On Monday, Ronell shared with us his five “ingredients” for creating truly high-quality content. These are the consistently important factors he’s observed while working with many different kinds of clients.
We agree! Ronell’s advice will help you create content that genuinely helps your audience. And that content will be interesting because it speaks directly to your audience’s needs.
But sometimes content needs a little more.
There’s one more ingredient you can add to take your solidly useful content and allow it to compete against the best that’s out there.
When you take strategy and combine it with a strong writing voice, you create a powerful winning difference for your content.
Here are some things to keep in mind …
No train wrecks need apply
Some people see the advice to reveal personality with your content, and take that as a suggestion to throw judgment and self-control out the window.
There’s nothing sadder than seeing otherwise capable professionals trash their reputations on social media with regular traditions of Drunk Fool Friday. Or someone who’s got superb skills — and a superbly crappy attitude to match.
You don’t have to be all sunshine and lollipops (unless that’s genuinely who you are), but you do need to convey the impression that it would be pleasant to work with you.
Luckily, there are lots of different viewpoints about what makes someone good to work with.
- Some people love cranky.
- Some people love snarky.
- Some people even love aggressive.
Just be aware that, at least at work, pretty much no one loves unreliable, passive aggressive, or scary.
Own your thing
The internet is big. There are a lot of people here. And they come in all shapes and sizes. Whatever your beliefs, your values, or your peculiar interests, you can find a group that shares them.
So whatever your thing is, own it. Make a virtue of it.
If there’s a “trick,” it’s this:
Find the intersection between “what you’ve got” and “what they want.”
You’re not going to be all things to all people, and you shouldn’t try. It’s a recipe for dullness and mediocrity.
Most of us (particularly the more thoughtful, sensitive types) are afraid to chase people away. But we need to do it, to make room for the people we want.
It’s all a persona
Yes, I think it’s smart to share personality online, whether it’s your own or a characterization of a brand.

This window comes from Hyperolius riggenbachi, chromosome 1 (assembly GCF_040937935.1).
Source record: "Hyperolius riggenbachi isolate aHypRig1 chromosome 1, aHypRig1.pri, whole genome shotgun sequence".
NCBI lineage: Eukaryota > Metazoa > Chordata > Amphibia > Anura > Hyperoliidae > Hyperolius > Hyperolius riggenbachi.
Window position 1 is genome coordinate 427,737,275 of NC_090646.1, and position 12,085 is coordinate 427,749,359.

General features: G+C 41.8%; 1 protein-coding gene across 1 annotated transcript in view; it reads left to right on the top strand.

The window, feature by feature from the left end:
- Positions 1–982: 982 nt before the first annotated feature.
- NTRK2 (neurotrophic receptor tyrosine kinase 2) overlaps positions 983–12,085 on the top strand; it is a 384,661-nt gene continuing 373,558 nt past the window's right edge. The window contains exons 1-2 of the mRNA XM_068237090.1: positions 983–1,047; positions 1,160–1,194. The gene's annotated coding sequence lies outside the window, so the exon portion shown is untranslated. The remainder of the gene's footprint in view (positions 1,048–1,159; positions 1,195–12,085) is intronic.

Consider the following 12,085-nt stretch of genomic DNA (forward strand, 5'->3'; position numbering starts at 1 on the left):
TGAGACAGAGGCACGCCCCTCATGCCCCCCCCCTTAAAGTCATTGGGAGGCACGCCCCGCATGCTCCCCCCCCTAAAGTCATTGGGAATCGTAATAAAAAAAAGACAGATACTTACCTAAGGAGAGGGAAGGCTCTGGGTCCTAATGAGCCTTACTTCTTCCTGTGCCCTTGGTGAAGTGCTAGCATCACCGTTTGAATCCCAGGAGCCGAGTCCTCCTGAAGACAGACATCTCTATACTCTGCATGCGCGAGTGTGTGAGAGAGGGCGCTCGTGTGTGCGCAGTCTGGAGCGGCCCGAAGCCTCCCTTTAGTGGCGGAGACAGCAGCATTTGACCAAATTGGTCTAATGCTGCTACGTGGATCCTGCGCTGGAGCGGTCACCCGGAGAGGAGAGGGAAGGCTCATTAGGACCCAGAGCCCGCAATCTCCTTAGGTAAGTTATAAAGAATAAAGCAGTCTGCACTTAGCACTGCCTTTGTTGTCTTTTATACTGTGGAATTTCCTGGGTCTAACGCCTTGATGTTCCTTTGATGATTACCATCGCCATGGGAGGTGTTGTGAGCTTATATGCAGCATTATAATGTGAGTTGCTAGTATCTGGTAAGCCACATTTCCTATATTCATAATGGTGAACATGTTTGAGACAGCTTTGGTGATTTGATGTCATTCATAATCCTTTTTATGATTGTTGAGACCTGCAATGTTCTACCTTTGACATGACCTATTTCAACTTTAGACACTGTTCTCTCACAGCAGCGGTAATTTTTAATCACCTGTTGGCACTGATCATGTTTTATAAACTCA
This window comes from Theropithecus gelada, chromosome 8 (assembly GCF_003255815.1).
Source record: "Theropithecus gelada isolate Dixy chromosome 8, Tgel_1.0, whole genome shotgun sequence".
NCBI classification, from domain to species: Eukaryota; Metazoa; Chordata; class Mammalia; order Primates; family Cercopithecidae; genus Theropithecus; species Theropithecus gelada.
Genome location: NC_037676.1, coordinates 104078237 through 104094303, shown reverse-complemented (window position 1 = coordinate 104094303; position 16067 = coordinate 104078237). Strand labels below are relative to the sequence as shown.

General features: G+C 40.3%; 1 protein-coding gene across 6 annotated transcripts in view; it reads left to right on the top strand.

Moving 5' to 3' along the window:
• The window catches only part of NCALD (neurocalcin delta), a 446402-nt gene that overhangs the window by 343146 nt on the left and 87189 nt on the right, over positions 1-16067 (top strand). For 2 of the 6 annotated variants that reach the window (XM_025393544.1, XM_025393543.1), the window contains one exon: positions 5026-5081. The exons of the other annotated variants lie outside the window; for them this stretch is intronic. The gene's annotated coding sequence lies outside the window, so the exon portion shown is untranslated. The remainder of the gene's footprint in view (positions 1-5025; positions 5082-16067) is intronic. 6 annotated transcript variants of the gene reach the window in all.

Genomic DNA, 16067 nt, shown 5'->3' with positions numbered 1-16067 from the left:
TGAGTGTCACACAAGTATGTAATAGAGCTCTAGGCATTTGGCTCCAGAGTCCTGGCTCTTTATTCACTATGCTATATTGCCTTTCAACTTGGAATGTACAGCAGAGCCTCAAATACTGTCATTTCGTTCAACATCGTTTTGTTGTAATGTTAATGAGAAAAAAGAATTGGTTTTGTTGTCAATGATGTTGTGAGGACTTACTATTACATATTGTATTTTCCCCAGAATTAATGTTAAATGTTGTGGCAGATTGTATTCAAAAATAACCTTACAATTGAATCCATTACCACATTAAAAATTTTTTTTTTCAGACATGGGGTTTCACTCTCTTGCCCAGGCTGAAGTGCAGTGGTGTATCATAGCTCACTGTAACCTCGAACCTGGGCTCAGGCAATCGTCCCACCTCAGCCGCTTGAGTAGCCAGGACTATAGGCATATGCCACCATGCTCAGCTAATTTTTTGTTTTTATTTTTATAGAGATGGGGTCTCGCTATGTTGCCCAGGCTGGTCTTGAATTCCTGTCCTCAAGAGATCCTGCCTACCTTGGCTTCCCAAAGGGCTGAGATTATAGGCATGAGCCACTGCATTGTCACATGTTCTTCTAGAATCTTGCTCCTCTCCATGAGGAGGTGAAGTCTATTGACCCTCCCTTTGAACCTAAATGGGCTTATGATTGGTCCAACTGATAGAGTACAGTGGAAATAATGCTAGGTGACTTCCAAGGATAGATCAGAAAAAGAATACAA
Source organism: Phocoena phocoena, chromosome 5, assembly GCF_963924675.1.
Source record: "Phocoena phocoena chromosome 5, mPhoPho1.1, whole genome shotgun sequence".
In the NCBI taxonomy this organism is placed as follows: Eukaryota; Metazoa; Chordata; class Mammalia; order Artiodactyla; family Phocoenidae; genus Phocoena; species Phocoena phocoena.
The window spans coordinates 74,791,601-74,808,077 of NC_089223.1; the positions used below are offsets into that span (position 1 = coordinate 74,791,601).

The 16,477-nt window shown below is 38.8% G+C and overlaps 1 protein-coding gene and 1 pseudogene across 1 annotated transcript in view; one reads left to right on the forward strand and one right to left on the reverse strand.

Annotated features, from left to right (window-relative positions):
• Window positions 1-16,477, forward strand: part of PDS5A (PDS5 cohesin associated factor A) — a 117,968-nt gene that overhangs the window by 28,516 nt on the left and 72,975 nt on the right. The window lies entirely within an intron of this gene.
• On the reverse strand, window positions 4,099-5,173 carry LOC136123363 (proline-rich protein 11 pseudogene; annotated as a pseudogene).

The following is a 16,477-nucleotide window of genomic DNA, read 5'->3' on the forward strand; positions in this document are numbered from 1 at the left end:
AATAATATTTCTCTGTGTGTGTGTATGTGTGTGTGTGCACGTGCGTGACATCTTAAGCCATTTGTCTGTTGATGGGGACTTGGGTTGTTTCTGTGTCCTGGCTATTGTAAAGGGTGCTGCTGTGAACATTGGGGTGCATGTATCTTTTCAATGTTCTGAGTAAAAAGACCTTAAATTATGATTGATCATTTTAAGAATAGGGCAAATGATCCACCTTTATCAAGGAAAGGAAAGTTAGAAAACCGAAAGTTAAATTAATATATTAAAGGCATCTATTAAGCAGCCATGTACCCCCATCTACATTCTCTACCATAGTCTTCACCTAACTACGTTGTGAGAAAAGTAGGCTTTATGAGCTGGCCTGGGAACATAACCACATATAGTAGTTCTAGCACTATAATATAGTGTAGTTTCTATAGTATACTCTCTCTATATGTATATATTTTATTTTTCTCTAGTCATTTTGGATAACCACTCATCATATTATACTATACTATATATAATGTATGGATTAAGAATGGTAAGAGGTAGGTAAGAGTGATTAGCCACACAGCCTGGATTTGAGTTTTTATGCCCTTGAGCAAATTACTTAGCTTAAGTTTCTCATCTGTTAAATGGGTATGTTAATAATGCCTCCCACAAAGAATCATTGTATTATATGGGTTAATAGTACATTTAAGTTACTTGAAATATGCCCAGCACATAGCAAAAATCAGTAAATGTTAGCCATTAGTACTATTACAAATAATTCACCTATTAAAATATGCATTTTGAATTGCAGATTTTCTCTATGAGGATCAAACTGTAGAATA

No, I don’t think you need to share every detail.
It wouldn’t be possible to share everything that flits across your mind — and your audience doesn’t want you to. (Trust me.)
Every interesting web personality is something of a persona. Some elements are brought to the forefront, and some get edited out.
Too many elements tossed together can make it hard to get a sense of who you are. And a massive pile of interests is just confusing.
So if you talk a lot about CrossFit, knitting, Heian poetry, Star Trek, kittens, gardening, Gregorian chants, NASCAR, your kids, Sriracha recipes, rock climbing, and Ayn Rand, your audience is just going to get exhausted.
Pick one or two. The knitting CrossFitter is interesting. The NASCAR fan with a taste for medieval Japanese literature is interesting.
Being selective about what you share also offers the great benefit of protecting some privacy. Not everything you do belongs to your audience, and that’s a good thing.
Choose your words wisely
A lot of strong web personalities have words or phrases that are commonly associated with them.
You don’t have to have a “signature word.” But within the splendid range of the English language, the words you choose convey a lot of subtleties.
How much slang do you use? What kind of slang?
Are your word choices short and Anglo-Saxon (think Hemingway) or complex and Latinate (think Russell Brand)?
There’s not one kind of good writing. There are as many forms of wonderful writing as there are wonderful writers.
That’s what makes the writing good.
Create great conversations
Effective web writing is conversational.
It might be an elevated, quirky form of conversation (the site SorryWatch offers some nice examples), but it’s a conversation.
If you read it aloud and it sounds stiff or weird, rewrite it.
This holds true for B2B content as well. A professional, thoughtful voice is not the same thing as a wall of corporate slush. Write like an adult, not a drone.
Keep in mind that conversations are not monologues. Look for spaces where you can include your audience’s words as well. They can come from testimonials, comments, case studies, or any other content form that celebrates what they have to say.
All good things come from the audience — so make room for their voices.
Strong opinions wanted
This can be very tricky if you work with a larger brand, but it’s essential.
These are not the times to pretend that everything is awesome, all the time. Too much of that is a recipe for vapidity.
Take a stand. Have a point of view. Tell people what you think they should do — and what they shouldn’t.
Scrutinize everything you’re saying and doing. Do you believe in what you’re putting out? Deeply?
Then say it louder.
Uncover the message
Verbiage is the enemy of good writing.
Too many words. Too much buzzword bingo. Too much corporate huffing and puffing.
Write what you mean. Write it clearly. If you can say it in fewer words, do.
The reading aloud trick will help you here as well. Give yourself time for multiple editing passes to clear away useless words and let your message shine through.
It’s what you say and how you say it
That kind of authoritative but conversational voice is exactly what I look for when I’m reviewing an application for one of our Certified Content Marketers. (As well as, of course, a solid understanding of content marketing strategy and how different pieces fit together.)
Being useful and relevant are table stakes. You cannot play the game without them.
But if you want to win the game consistently, develop and hone a solid writing voice. The combination will make you unstoppable.